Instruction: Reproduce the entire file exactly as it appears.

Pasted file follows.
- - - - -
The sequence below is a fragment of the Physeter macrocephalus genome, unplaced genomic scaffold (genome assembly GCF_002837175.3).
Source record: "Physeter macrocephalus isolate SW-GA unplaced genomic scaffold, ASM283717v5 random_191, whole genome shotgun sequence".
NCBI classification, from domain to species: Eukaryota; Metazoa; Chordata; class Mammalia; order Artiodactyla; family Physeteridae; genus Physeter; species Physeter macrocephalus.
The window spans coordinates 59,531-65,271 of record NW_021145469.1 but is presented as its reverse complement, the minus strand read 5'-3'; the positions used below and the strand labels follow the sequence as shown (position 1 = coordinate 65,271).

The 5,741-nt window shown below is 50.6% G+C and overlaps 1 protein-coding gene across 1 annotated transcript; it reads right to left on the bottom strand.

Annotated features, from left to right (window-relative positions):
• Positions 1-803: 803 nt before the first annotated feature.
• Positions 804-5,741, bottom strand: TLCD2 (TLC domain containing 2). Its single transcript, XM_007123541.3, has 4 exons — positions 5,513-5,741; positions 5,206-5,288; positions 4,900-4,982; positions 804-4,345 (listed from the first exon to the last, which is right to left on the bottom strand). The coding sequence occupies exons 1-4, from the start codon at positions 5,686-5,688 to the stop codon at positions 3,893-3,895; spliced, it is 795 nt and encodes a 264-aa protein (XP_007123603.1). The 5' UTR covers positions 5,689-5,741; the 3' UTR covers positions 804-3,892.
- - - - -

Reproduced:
The sequence below is a fragment of the Physeter macrocephalus genome, unplaced genomic scaffold (genome assembly GCF_002837175.3).
Source record: "Physeter macrocephalus isolate SW-GA unplaced genomic scaffold, ASM283717v5 random_191, whole genome shotgun sequence".
NCBI classification, from domain to species: Eukaryota; Metazoa; Chordata; class Mammalia; order Artiodactyla; family Physeteridae; genus Physeter; species Physeter macrocephalus.
The window spans coordinates 59,531-65,271 of record NW_021145469.1 but is presented as its reverse complement, the minus strand read 5'-3'; the positions used below and the strand labels follow the sequence as shown (position 1 = coordinate 65,271).

The 5,741-nt window shown below is 50.6% G+C and overlaps 1 protein-coding gene across 1 annotated transcript; it reads right to left on the bottom strand.

Annotated features, from left to right (window-relative positions):
• Positions 1-803: 803 nt before the first annotated feature.
• Positions 804-5,741, bottom strand: TLCD2 (TLC domain containing 2). Its single transcript, XM_007123541.3, has 4 exons — positions 5,513-5,741; positions 5,206-5,288; positions 4,900-4,982; positions 804-4,345 (listed from the first exon to the last, which is right to left on the bottom strand). The coding sequence occupies exons 1-4, from the start codon at positions 5,686-5,688 to the stop codon at positions 3,893-3,895; spliced, it is 795 nt and encodes a 264-aa protein (XP_007123603.1). The 5' UTR covers positions 5,689-5,741; the 3' UTR covers positions 804-3,892.